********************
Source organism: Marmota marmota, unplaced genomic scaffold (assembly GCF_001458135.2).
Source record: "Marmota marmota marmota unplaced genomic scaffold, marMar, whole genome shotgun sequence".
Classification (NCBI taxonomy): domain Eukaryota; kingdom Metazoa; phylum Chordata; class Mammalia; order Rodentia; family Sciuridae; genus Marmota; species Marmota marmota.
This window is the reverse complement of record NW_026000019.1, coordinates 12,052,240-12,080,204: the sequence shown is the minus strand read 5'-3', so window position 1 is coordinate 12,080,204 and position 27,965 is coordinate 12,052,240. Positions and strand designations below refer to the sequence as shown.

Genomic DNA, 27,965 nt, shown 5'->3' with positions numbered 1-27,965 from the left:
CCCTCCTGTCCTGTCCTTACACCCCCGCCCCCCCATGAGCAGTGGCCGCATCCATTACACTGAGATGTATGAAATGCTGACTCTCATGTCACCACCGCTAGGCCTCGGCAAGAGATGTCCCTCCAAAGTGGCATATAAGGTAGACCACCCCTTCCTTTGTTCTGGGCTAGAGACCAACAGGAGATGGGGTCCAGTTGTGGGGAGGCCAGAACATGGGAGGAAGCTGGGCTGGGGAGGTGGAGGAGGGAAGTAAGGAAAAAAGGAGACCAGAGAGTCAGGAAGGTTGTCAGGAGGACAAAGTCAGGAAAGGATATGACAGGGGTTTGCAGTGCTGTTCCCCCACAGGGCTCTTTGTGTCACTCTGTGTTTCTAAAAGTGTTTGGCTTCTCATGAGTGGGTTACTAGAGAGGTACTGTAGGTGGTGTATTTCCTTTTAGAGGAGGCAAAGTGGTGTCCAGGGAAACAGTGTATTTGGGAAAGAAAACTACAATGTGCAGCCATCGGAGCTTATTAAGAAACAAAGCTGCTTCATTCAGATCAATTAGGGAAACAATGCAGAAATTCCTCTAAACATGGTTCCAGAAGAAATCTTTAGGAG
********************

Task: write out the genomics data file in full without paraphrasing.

Source organism: Marmota marmota, unplaced genomic scaffold (assembly GCF_001458135.2).
Source record: "Marmota marmota marmota unplaced genomic scaffold, marMar, whole genome shotgun sequence".
Classification (NCBI taxonomy): domain Eukaryota; kingdom Metazoa; phylum Chordata; class Mammalia; order Rodentia; family Sciuridae; genus Marmota; species Marmota marmota.
This window is the reverse complement of record NW_026000019.1, coordinates 12,052,240-12,080,204: the sequence shown is the minus strand read 5'-3', so window position 1 is coordinate 12,080,204 and position 27,965 is coordinate 12,052,240. Positions and strand designations below refer to the sequence as shown.

Genomic DNA, 27,965 nt, shown 5'->3' with positions numbered 1-27,965 from the left:
CCCTCCTGTCCTGTCCTTACACCCCCGCCCCCCCATGAGCAGTGGCCGCATCCATTACACTGAGATGTATGAAATGCTGACTCTCATGTCACCACCGCTAGGCCTCGGCAAGAGATGTCCCTCCAAAGTGGCATATAAGGTAGACCACCCCTTCCTTTGTTCTGGGCTAGAGACCAACAGGAGATGGGGTCCAGTTGTGGGGAGGCCAGAACATGGGAGGAAGCTGGGCTGGGGAGGTGGAGGAGGGAAGTAAGGAAAAAAGGAGACCAGAGAGTCAGGAAGGTTGTCAGGAGGACAAAGTCAGGAAAGGATATGACAGGGGTTTGCAGTGCTGTTCCCCCACAGGGCTCTTTGTGTCACTCTGTGTTTCTAAAAGTGTTTGGCTTCTCATGAGTGGGTTACTAGAGAGGTACTGTAGGTGGTGTATTTCCTTTTAGAGGAGGCAAAGTGGTGTCCAGGGAAACAGTGTATTTGGGAAAGAAAACTACAATGTGCAGCCATCGGAGCTTATTAAGAAACAAAGCTGCTTCATTCAGATCAATTAGGGAAACAATGCAGAAATTCCTCTAAACATGGTTCCAGAAGAAATCTTTAGGAG